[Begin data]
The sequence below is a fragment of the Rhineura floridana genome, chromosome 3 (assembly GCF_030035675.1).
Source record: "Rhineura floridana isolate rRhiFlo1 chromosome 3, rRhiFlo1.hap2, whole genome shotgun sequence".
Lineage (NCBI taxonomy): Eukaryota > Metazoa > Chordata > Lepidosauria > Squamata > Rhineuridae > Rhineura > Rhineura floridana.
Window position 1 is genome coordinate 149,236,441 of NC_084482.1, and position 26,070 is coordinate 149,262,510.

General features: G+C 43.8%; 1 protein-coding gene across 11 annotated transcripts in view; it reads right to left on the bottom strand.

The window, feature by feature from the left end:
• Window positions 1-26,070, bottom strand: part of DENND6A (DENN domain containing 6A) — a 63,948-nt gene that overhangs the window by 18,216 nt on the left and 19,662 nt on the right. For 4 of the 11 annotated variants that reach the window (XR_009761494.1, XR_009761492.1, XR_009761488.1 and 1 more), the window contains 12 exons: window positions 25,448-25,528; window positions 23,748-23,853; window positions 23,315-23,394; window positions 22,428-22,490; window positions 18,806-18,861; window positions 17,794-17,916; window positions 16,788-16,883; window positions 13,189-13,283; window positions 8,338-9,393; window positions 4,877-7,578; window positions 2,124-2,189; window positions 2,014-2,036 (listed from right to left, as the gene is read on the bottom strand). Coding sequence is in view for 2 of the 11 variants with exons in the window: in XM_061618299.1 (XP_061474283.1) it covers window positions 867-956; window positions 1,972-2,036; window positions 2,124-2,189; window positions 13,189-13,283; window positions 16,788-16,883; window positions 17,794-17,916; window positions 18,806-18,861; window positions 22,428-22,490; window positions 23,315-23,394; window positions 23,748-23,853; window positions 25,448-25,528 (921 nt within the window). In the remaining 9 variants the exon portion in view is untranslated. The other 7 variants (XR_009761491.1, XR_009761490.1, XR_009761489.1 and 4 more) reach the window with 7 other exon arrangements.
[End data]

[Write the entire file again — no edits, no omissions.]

The sequence below is a fragment of the Rhineura floridana genome, chromosome 3 (assembly GCF_030035675.1).
Source record: "Rhineura floridana isolate rRhiFlo1 chromosome 3, rRhiFlo1.hap2, whole genome shotgun sequence".
Lineage (NCBI taxonomy): Eukaryota > Metazoa > Chordata > Lepidosauria > Squamata > Rhineuridae > Rhineura > Rhineura floridana.
Window position 1 is genome coordinate 149,236,441 of NC_084482.1, and position 26,070 is coordinate 149,262,510.

General features: G+C 43.8%; 1 protein-coding gene across 11 annotated transcripts in view; it reads right to left on the bottom strand.

The window, feature by feature from the left end:
• Window positions 1-26,070, bottom strand: part of DENND6A (DENN domain containing 6A) — a 63,948-nt gene that overhangs the window by 18,216 nt on the left and 19,662 nt on the right. For 4 of the 11 annotated variants that reach the window (XR_009761494.1, XR_009761492.1, XR_009761488.1 and 1 more), the window contains 12 exons: window positions 25,448-25,528; window positions 23,748-23,853; window positions 23,315-23,394; window positions 22,428-22,490; window positions 18,806-18,861; window positions 17,794-17,916; window positions 16,788-16,883; window positions 13,189-13,283; window positions 8,338-9,393; window positions 4,877-7,578; window positions 2,124-2,189; window positions 2,014-2,036 (listed from right to left, as the gene is read on the bottom strand). Coding sequence is in view for 2 of the 11 variants with exons in the window: in XM_061618299.1 (XP_061474283.1) it covers window positions 867-956; window positions 1,972-2,036; window positions 2,124-2,189; window positions 13,189-13,283; window positions 16,788-16,883; window positions 17,794-17,916; window positions 18,806-18,861; window positions 22,428-22,490; window positions 23,315-23,394; window positions 23,748-23,853; window positions 25,448-25,528 (921 nt within the window). In the remaining 9 variants the exon portion in view is untranslated. The other 7 variants (XR_009761491.1, XR_009761490.1, XR_009761489.1 and 4 more) reach the window with 7 other exon arrangements.